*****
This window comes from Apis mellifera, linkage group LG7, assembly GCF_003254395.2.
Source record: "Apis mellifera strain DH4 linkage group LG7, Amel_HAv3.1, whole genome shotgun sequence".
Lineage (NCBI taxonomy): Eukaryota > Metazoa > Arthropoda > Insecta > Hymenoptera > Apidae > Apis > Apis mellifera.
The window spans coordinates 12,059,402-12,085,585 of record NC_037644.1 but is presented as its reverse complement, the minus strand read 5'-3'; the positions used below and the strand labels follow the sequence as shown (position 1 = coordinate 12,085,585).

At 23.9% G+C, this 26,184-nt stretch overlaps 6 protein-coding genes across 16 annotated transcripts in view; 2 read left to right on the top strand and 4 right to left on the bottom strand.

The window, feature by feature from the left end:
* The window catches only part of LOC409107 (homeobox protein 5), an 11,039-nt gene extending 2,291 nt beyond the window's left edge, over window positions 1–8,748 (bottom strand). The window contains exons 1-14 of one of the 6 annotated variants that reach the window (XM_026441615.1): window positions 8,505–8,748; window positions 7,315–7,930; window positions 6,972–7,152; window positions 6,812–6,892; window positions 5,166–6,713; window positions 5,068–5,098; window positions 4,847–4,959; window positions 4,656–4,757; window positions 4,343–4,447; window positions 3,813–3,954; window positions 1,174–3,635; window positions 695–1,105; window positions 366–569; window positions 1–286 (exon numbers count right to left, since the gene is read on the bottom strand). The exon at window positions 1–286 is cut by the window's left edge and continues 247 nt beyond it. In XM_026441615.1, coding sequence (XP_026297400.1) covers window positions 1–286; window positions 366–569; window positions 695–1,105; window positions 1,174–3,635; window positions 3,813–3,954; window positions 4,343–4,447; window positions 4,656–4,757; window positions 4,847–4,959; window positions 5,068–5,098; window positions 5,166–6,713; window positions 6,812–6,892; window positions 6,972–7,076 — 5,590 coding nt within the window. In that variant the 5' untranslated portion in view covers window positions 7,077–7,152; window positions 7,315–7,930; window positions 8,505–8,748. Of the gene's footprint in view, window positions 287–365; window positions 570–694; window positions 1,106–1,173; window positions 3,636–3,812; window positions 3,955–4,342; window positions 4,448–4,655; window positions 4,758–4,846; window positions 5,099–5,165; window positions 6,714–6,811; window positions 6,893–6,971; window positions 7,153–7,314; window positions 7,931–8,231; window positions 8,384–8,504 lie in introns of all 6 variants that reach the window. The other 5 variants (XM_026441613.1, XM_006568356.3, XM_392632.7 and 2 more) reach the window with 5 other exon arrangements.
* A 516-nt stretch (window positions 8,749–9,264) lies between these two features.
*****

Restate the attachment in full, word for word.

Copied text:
This window comes from Apis mellifera, linkage group LG7, assembly GCF_003254395.2.
Source record: "Apis mellifera strain DH4 linkage group LG7, Amel_HAv3.1, whole genome shotgun sequence".
Lineage (NCBI taxonomy): Eukaryota > Metazoa > Arthropoda > Insecta > Hymenoptera > Apidae > Apis > Apis mellifera.
The window spans coordinates 12,059,402-12,085,585 of record NC_037644.1 but is presented as its reverse complement, the minus strand read 5'-3'; the positions used below and the strand labels follow the sequence as shown (position 1 = coordinate 12,085,585).

At 23.9% G+C, this 26,184-nt stretch overlaps 6 protein-coding genes across 16 annotated transcripts in view; 2 read left to right on the top strand and 4 right to left on the bottom strand.

The window, feature by feature from the left end:
* The window catches only part of LOC409107 (homeobox protein 5), an 11,039-nt gene extending 2,291 nt beyond the window's left edge, over window positions 1–8,748 (bottom strand). The window contains exons 1-14 of one of the 6 annotated variants that reach the window (XM_026441615.1): window positions 8,505–8,748; window positions 7,315–7,930; window positions 6,972–7,152; window positions 6,812–6,892; window positions 5,166–6,713; window positions 5,068–5,098; window positions 4,847–4,959; window positions 4,656–4,757; window positions 4,343–4,447; window positions 3,813–3,954; window positions 1,174–3,635; window positions 695–1,105; window positions 366–569; window positions 1–286 (exon numbers count right to left, since the gene is read on the bottom strand). The exon at window positions 1–286 is cut by the window's left edge and continues 247 nt beyond it. In XM_026441615.1, coding sequence (XP_026297400.1) covers window positions 1–286; window positions 366–569; window positions 695–1,105; window positions 1,174–3,635; window positions 3,813–3,954; window positions 4,343–4,447; window positions 4,656–4,757; window positions 4,847–4,959; window positions 5,068–5,098; window positions 5,166–6,713; window positions 6,812–6,892; window positions 6,972–7,076 — 5,590 coding nt within the window. In that variant the 5' untranslated portion in view covers window positions 7,077–7,152; window positions 7,315–7,930; window positions 8,505–8,748. Of the gene's footprint in view, window positions 287–365; window positions 570–694; window positions 1,106–1,173; window positions 3,636–3,812; window positions 3,955–4,342; window positions 4,448–4,655; window positions 4,758–4,846; window positions 5,099–5,165; window positions 6,714–6,811; window positions 6,893–6,971; window positions 7,153–7,314; window positions 7,931–8,231; window positions 8,384–8,504 lie in introns of all 6 variants that reach the window. The other 5 variants (XM_026441613.1, XM_006568356.3, XM_392632.7 and 2 more) reach the window with 5 other exon arrangements.
* A 516-nt stretch (window positions 8,749–9,264) lies between these two features.